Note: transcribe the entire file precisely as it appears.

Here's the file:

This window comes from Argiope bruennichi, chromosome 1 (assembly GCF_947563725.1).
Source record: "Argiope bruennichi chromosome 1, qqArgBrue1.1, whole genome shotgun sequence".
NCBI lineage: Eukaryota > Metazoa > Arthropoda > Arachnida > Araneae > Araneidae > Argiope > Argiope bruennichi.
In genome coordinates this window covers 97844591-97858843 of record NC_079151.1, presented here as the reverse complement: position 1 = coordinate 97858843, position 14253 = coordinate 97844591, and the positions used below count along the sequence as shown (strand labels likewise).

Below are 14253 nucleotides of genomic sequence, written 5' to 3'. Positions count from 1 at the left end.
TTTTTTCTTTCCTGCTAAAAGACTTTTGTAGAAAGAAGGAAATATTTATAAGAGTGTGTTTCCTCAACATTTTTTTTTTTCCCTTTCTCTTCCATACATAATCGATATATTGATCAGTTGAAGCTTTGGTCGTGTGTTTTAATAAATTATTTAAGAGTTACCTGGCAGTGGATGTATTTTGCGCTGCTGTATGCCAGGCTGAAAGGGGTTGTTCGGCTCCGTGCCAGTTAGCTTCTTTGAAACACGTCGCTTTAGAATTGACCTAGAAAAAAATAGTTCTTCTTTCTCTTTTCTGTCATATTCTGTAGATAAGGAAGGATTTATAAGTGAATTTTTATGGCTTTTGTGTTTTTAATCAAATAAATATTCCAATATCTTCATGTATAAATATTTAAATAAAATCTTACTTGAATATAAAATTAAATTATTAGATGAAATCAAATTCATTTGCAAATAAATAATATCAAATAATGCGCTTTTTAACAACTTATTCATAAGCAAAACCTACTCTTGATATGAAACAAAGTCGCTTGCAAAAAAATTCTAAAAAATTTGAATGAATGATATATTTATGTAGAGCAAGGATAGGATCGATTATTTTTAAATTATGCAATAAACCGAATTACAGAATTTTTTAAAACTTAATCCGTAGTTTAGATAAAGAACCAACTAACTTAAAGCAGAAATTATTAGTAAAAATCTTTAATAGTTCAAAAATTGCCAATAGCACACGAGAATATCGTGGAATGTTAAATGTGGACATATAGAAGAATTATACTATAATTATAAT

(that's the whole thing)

This window comes from Argiope bruennichi, chromosome 1 (assembly GCF_947563725.1).
Source record: "Argiope bruennichi chromosome 1, qqArgBrue1.1, whole genome shotgun sequence".
NCBI lineage: Eukaryota > Metazoa > Arthropoda > Arachnida > Araneae > Araneidae > Argiope > Argiope bruennichi.
In genome coordinates this window covers 97844591-97858843 of record NC_079151.1, presented here as the reverse complement: position 1 = coordinate 97858843, position 14253 = coordinate 97844591, and the positions used below count along the sequence as shown (strand labels likewise).

Below are 14253 nucleotides of genomic sequence, written 5' to 3'. Positions count from 1 at the left end.
TTTTTTCTTTCCTGCTAAAAGACTTTTGTAGAAAGAAGGAAATATTTATAAGAGTGTGTTTCCTCAACATTTTTTTTTTTCCCTTTCTCTTCCATACATAATCGATATATTGATCAGTTGAAGCTTTGGTCGTGTGTTTTAATAAATTATTTAAGAGTTACCTGGCAGTGGATGTATTTTGCGCTGCTGTATGCCAGGCTGAAAGGGGTTGTTCGGCTCCGTGCCAGTTAGCTTCTTTGAAACACGTCGCTTTAGAATTGACCTAGAAAAAAATAGTTCTTCTTTCTCTTTTCTGTCATATTCTGTAGATAAGGAAGGATTTATAAGTGAATTTTTATGGCTTTTGTGTTTTTAATCAAATAAATATTCCAATATCTTCATGTATAAATATTTAAATAAAATCTTACTTGAATATAAAATTAAATTATTAGATGAAATCAAATTCATTTGCAAATAAATAATATCAAATAATGCGCTTTTTAACAACTTATTCATAAGCAAAACCTACTCTTGATATGAAACAAAGTCGCTTGCAAAAAAATTCTAAAAAATTTGAATGAATGATATATTTATGTAGAGCAAGGATAGGATCGATTATTTTTAAATTATGCAATAAACCGAATTACAGAATTTTTTAAAACTTAATCCGTAGTTTAGATAAAGAACCAACTAACTTAAAGCAGAAATTATTAGTAAAAATCTTTAATAGTTCAAAAATTGCCAATAGCACACGAGAATATCGTGGAATGTTAAATGTGGACATATAGAAGAATTATACTATAATTATAAT